But before getting into that topic, it might be worth saying whether these comedies are funny or not, and whether they have the potential to be consistently amusing once they shake off the flop sweat that almost all comedy pilots display.
In order of both laughs and potential, I'd list the shows in the following order: The solid '2 Broke Girls' (9:30PM ET Monday, CBS) is at the head of the class, 'New Girl' (9PM ET Tuesday, Fox) is in the middle of the pack, and 'Whitney' (9:30PM ET Thursday, NBC) is the most problematic of the three.
That's kind of odd, given that both '2 Broke Girls' and 'Whitney' were created by the same woman, Whitney Cummings (who stars in the latter program), and both attempt to fit slightly edgier material into the traditional multi-camera comedy format. '2 Broke Girls,' which co-creator Michael Patrick King is running now that Cummings is devoting the majority of her time to her NBC show, flows much more smoothly, perhaps because it has a sprightly and viable double act at its core. The odd-couple pairing is one of the oldest ones in the TV playbook, and the two mismatched waitresses in '2 Broke' are good company, at least in the show's initial outing.
'Whitney' is pretty much solo vehicle for Cummings, but the whole enterprise feels much more forced and dated. How is it that '2 Broke Girls,' comedy set in the hipster mecca of Williamsburg, Brooklyn, is airing on the most traditional network, CBS, and yet it actually works? And the network that won over hipsters everywhere with smart comedy like 'Community' and 'Parks and Recreation' is airing 'Whitney,' which feels as though it's squashing a comedic voice that would have fit right in on NBC, given the right environment in which to flourish. Such developments are mysterious and strange, but the fact is, CBS clearly came out ahead in the Whitney Cummings sweepstakes.
Not only are 'Whitney's jokes a little musty, the multi-camera format seems like the wrong choice for this comedy. Not that the format can't work on NBC ('Friends' did OK, if I recall correctly), but the execution of the vaguely conceived relationship comedy just feels off here. Whitney's friend Roxanne gets a few good lines, but a crass cop character seems to have been imported from a forgotten 1989 sitcom, and if the goal of the pilot is to get us invested in the relationship of Whitney and her boyfriend, they don't have enough chemistry for that to happen organically.
Chemistry isn't a problem on '2 Broke Girls,' one of the strongest pilots for fall. Kat Dennings is terrific as Max, a hard-edged, hard-working Brooklynite who schools formerly rich girl Caroline (Beth Behrs) on how to wait tables and how to function in the real world. Dennings (and the script) allow us to see the kindness that lurks underneath Max's cynical exterior, and Behrs holds her own with Dennings, who has presence to spare. The pairing has a lot of potential, as does the shared endeavor the waitresses decide to embark on at the end of the pilot.
But '2 Broke' has its own share of clunky mistakes: The diner where both girls work has an Asian manager who is a walking stereotype (the cook isn't much better), and if the show's going to employ 'Saturday Night Live' veteran Garrett Morris, it has to let him do more than occasionally dispense eccentric-old-man one-liners. Having said all that, at the end of '2 Broke,' I wanted to see more of Max and Caroline's adventures, which wasn't the case at the end of 'Whitney.'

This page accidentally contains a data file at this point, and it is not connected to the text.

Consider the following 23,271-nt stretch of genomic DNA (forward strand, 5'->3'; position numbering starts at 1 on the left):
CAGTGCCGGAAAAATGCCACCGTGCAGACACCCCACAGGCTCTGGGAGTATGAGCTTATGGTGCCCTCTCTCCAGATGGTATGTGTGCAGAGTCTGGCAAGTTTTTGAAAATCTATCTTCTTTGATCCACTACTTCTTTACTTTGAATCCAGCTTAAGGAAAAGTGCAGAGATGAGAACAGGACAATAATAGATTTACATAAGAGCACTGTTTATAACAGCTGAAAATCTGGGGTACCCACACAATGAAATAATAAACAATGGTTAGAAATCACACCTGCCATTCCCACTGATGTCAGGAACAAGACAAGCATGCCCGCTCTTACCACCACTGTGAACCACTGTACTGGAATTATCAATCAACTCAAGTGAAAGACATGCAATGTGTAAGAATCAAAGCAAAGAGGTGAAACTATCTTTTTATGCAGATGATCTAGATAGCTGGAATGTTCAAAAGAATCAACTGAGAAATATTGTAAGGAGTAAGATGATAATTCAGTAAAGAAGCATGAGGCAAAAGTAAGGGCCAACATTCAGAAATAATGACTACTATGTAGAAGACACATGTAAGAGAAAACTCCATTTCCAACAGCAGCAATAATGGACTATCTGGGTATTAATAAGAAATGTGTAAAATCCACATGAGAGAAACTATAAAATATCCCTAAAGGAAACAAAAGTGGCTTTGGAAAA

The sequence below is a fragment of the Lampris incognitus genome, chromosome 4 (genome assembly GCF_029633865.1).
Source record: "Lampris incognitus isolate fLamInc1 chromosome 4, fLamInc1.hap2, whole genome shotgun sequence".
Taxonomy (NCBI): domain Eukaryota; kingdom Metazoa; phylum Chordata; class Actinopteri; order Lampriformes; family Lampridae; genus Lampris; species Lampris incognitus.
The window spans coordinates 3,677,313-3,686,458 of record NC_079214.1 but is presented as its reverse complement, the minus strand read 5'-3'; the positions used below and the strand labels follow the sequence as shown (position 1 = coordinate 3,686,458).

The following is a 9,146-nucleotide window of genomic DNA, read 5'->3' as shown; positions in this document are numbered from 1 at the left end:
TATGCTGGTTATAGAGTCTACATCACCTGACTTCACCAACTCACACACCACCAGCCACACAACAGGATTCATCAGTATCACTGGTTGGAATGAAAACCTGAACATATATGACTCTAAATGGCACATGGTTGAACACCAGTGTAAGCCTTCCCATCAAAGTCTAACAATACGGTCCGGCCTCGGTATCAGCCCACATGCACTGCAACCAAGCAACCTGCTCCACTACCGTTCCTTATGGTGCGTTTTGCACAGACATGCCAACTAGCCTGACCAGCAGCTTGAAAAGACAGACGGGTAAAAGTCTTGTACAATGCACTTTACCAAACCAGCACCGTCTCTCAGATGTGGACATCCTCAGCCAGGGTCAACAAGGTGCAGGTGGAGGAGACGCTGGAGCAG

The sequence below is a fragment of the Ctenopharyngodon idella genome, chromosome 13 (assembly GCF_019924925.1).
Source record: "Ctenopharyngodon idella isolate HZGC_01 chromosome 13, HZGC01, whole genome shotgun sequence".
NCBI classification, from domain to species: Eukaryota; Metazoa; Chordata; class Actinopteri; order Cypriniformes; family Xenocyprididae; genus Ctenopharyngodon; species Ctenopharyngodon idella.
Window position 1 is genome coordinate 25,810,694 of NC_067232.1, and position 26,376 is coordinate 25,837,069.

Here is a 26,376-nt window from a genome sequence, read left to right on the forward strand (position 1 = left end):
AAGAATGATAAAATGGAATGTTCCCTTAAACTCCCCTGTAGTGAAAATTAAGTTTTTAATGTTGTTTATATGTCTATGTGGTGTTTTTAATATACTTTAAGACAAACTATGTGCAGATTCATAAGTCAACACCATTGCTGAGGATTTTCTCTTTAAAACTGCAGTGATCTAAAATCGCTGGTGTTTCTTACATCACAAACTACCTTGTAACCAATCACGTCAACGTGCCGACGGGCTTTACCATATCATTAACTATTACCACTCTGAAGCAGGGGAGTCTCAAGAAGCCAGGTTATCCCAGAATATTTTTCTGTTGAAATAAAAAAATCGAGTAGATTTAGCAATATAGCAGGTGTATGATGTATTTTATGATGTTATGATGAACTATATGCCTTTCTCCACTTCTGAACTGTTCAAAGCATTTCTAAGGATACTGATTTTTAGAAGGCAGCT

Maybe it all comes down to likability, and I simply liked Max and Caroline more than the version of Whitney that aired on the NBC show. But I find it somewhat heartening the women in these sitcoms didn't necessarily fill the typical roles that female characters do on so many programs, year after year; they weren't confined the roles of scolds, helpers, bystanders or sex objects. Max and Whitney are a little salty and make no apologies for their impatient or clueless behavior, and Jess, the lead on 'New Girl' is, well, weird.
Of course, she's weird in a generally "adorkable" way, as Fox advertisements have loudly informed us in recent weeks (God forbid Jess be weird in a truly unsettling way, instead of weird in a way that indicates she may be part unicorn). She answers an ad from three guys who are looking for a roommate, and the sly subtext of the show is that the male trio, for all their would-be player ways, are every bit as dopey and uncool as Jess. They're just less prone to singing spontaneously created jingles at awkward moments or using "Hey sailor!" as a pickup line.
The rather sunny ending of 'New Girl' doesn't feel earned, and your enjoyment level may depend on how much you can tolerate Zooey Deschanel's doofy charisma. Personally, I think Deschanel has undeniable appeal as an actress, but the writers have to quickly make Jess a more real, three-dimensional person or she could become intolerable. Deschanel is the cilantro of actresses -- just the right amount is tasty, but too much is a disaster.
Perhaps the most notable thing about these three sitcoms is that they were created (or co-created) by women. This is network television, so all four stars of the new comedies are very attractive in conventional ways. And it's depressing to note that the overall number of women writing for the broadcast networks has declined; that is a serious problem that the television industry needs to address.
But, as is the case with MTV's 'Awkward.,' these women don't necessarily feel alien to my experience as a female person. They come off as flawed in relatively realistic ways, and the comedy that flows from those flaws -- well, quite often the women are in on the joke. Or they wrote it.
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